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Thread: Allowable lighting on 15 amp circuit

  1. #1
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    Allowable lighting on 15 amp circuit

    I'm just finishing the wiring on my new basement shop and planned on having 18 - 4' 32 watt T8 fixtures. Based on my calculations this equates to approximately 10 amps.

    Does anyone see an issue with running this many lights on a 15 amp dedicated circuit?

    Thanks,
    Wes Billups

  2. #2
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    32 W X18= 576
    I=W/E
    576/110=5.24 Amps

    Looks good to me

    I would split it onto 2 circuits only to gove me the ability to deenergise one while working on the other but thats just me.
    "Thereís a lot of work being done today that doesnít have any soul in it. The technique may be the utmost perfection, yet it is lifeless. It doesnít have a soul. I hope my furniture has a soul to it." - Sam Maloof
    The Pessimist complains about the wind; The Optimist expects it to change;The Realist adjusts the sails.~ William Arthur Ward

  3. #3
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    Don, thanks for the response. I should have mentioned each fixture contains 2 bulbs so my calculation was 18 fixtures x 2 bulbs/fixture x 32 watts/ bulb divided by 110 volts. That's how I came up with 10.5 amps.

    I'd like to keep it to one circuit as my house panel is already pretty full. The shop is fed from a sub panel and I didnít want to put the light circuit in this panel. My reasoning is that if something catastrophic happened I figure Iíd still have light in the shop if the sub panel blew.

    Iím planning on using two switches to each control half of the lighting. This way if I am just running in to do something quick or non-detailed work I can only kick on half the lights.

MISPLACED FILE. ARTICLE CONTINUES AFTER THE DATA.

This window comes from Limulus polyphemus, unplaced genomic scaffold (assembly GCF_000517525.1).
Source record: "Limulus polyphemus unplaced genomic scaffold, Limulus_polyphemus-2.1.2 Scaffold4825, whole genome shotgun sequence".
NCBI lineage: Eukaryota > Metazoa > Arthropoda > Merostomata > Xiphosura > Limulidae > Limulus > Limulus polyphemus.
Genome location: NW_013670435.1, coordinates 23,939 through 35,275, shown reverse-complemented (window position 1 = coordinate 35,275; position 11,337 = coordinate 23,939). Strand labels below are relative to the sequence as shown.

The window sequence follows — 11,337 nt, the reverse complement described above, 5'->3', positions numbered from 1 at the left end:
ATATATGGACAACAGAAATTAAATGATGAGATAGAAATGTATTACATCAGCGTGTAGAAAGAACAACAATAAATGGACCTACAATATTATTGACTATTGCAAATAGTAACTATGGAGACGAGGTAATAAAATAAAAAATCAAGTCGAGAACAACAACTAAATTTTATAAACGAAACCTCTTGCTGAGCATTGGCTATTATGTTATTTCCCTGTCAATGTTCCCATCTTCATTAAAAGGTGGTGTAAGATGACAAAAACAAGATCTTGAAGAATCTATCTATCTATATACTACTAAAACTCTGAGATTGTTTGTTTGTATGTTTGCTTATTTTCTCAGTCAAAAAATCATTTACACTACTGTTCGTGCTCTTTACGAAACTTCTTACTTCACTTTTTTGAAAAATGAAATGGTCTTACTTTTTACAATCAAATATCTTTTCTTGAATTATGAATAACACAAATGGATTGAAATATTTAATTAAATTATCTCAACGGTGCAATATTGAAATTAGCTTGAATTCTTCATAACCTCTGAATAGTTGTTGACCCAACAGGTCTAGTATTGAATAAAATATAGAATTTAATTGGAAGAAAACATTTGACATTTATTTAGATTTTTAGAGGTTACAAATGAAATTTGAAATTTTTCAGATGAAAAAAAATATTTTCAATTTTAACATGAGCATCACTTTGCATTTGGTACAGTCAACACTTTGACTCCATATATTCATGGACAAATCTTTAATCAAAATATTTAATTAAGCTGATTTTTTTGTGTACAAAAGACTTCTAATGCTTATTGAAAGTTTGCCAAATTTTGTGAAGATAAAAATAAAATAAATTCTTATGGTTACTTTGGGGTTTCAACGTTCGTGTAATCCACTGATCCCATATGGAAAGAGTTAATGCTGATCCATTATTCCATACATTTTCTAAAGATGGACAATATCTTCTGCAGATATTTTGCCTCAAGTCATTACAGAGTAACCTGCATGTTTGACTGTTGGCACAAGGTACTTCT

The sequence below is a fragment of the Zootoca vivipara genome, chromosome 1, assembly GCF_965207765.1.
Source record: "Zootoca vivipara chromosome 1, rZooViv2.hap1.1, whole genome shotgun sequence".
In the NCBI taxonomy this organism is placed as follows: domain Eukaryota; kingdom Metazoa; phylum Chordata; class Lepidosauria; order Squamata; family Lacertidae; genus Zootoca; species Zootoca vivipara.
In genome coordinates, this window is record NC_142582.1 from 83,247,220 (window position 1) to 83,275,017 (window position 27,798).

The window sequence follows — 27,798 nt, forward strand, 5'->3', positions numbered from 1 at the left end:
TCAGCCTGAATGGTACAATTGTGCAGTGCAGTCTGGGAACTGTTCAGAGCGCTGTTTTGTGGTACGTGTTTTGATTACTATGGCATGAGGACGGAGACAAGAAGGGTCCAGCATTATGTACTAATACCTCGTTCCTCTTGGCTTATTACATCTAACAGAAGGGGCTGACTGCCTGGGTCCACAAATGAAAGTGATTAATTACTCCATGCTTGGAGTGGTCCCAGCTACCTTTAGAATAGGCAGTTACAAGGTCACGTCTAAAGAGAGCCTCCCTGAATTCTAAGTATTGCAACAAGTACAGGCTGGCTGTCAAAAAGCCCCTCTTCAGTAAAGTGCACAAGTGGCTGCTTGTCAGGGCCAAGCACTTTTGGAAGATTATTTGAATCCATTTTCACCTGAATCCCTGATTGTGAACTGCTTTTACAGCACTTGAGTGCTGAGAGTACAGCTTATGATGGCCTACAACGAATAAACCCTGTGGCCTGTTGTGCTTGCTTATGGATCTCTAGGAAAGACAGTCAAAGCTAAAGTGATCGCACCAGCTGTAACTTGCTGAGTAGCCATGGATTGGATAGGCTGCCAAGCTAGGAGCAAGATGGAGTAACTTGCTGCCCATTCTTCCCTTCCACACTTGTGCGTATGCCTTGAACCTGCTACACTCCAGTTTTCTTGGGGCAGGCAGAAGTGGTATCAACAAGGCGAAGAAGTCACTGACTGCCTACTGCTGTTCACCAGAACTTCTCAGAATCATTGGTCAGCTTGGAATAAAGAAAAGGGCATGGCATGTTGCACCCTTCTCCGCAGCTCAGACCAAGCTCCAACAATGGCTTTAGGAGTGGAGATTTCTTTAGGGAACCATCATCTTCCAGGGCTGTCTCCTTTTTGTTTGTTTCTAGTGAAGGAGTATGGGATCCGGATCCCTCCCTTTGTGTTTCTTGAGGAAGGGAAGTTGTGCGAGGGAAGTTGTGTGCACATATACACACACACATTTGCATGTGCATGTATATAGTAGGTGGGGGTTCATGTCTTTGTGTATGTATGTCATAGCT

Let me know if 10.5 amps of continuous load is too much for a 15 amp circuit? There should never be any more than this as there are no other loads on this circuit, all of the outlets are fed from my sub panel.

    Thanks again,
    Wes Billups

  4. #4
    Quote Originally Posted by Wes Billups View Post
    Don, thanks for the response. I should have mentioned each fixture contains 2 bulbs so my calculation was 18 fixtures x 2 bulbs/fixture x 32 watts/ bulb divided by 110 volts. That's how I came up with 10.5 amps.

    I am not totally sure but somehow It lingers in my mind that you are only allowed 12 fixtures on one circuit. I can check with my son (Master electrician) or if there are electricians in the loop, they might have the answer.

    As for number of circuits and a full panel, I added circuits to my panel using "piggyback breakers" they are two breakers on one unit allowing two wire runs, These are allowed as long as you don't exceed the main or the total capacity of the box.

    For reasons mentioned before, I think I would go with two wire runs so that you have the option of shutting down one side whilst you operate on the other. Or something like that. Also allows to lower the light needed and conserve power when Sun Light exposure is not needed.

  5. #5
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    10.5 amps is fine. Usual guideline is 75% of rated load, which would be 11.25 amps for a 15 amp circuit. You can always call your local building department and ask them.

    Just occurred to me, if you want them seperated, you could use two switches on the same circuit, such as if one of those dual half-size breakers were not available for you panel.
    Last edited by John Dow; 03-21-2007 at 12:48 AM.

  6. #6
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    I assume you mean 9 two-lamp fixtures, which will only draw about five amps at 120v~. So, you could put them all on one breaker.

    I'd be inclined to split them over two breakers, though, so that if - for some unforseen reason - one breaker blows, you won't be totally in the dark. Think about having your hands close to a tablesaw blade, jointer blade or router bit when the lights suddenly go out. Could be dangerous...
    Jim D.

  7. #7
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    You could always hook half of the lights to the existing "House" circuit, and hook the other half to a circuit from the sub panel, and this would give you a backup should ONE breaker fail.

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